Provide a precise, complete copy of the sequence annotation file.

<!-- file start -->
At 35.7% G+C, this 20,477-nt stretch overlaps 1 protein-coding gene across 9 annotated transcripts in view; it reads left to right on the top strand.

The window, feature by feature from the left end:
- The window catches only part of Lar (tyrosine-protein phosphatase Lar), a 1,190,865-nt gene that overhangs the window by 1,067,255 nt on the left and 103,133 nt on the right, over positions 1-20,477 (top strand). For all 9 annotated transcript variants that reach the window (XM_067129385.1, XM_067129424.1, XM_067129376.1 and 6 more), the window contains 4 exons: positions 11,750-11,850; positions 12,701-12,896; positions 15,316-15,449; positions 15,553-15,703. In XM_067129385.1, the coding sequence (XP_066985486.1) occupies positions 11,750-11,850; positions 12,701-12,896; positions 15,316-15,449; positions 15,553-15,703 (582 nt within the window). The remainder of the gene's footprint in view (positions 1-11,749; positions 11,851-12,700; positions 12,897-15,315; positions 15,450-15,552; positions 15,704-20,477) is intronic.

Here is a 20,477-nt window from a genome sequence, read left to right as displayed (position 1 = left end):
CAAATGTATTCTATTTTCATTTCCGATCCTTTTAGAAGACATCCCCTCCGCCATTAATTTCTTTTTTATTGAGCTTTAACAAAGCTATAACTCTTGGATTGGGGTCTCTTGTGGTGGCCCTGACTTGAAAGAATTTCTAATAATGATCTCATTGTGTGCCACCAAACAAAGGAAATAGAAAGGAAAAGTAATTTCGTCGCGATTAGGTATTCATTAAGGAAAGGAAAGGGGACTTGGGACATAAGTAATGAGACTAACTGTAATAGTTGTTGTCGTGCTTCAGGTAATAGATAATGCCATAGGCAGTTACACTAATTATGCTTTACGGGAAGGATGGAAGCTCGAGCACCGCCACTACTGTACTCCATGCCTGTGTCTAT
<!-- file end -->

At 35.7% G+C, this 20,477-nt stretch overlaps 1 protein-coding gene across 9 annotated transcripts in view; it reads left to right on the top strand.

The window, feature by feature from the left end:
- The window catches only part of Lar (tyrosine-protein phosphatase Lar), a 1,190,865-nt gene that overhangs the window by 1,067,255 nt on the left and 103,133 nt on the right, over positions 1-20,477 (top strand). For all 9 annotated transcript variants that reach the window (XM_067129385.1, XM_067129424.1, XM_067129376.1 and 6 more), the window contains 4 exons: positions 11,750-11,850; positions 12,701-12,896; positions 15,316-15,449; positions 15,553-15,703. In XM_067129385.1, the coding sequence (XP_066985486.1) occupies positions 11,750-11,850; positions 12,701-12,896; positions 15,316-15,449; positions 15,553-15,703 (582 nt within the window). The remainder of the gene's footprint in view (positions 1-11,749; positions 11,851-12,700; positions 12,897-15,315; positions 15,450-15,552; positions 15,704-20,477) is intronic.

Here is a 20,477-nt window from a genome sequence, read left to right as displayed (position 1 = left end):
CAAATGTATTCTATTTTCATTTCCGATCCTTTTAGAAGACATCCCCTCCGCCATTAATTTCTTTTTTATTGAGCTTTAACAAAGCTATAACTCTTGGATTGGGGTCTCTTGTGGTGGCCCTGACTTGAAAGAATTTCTAATAATGATCTCATTGTGTGCCACCAAACAAAGGAAATAGAAAGGAAAAGTAATTTCGTCGCGATTAGGTATTCATTAAGGAAAGGAAAGGGGACTTGGGACATAAGTAATGAGACTAACTGTAATAGTTGTTGTCGTGCTTCAGGTAATAGATAATGCCATAGGCAGTTACACTAATTATGCTTTACGGGAAGGATGGAAGCTCGAGCACCGCCACTACTGTACTCCATGCCTGTGTCTAT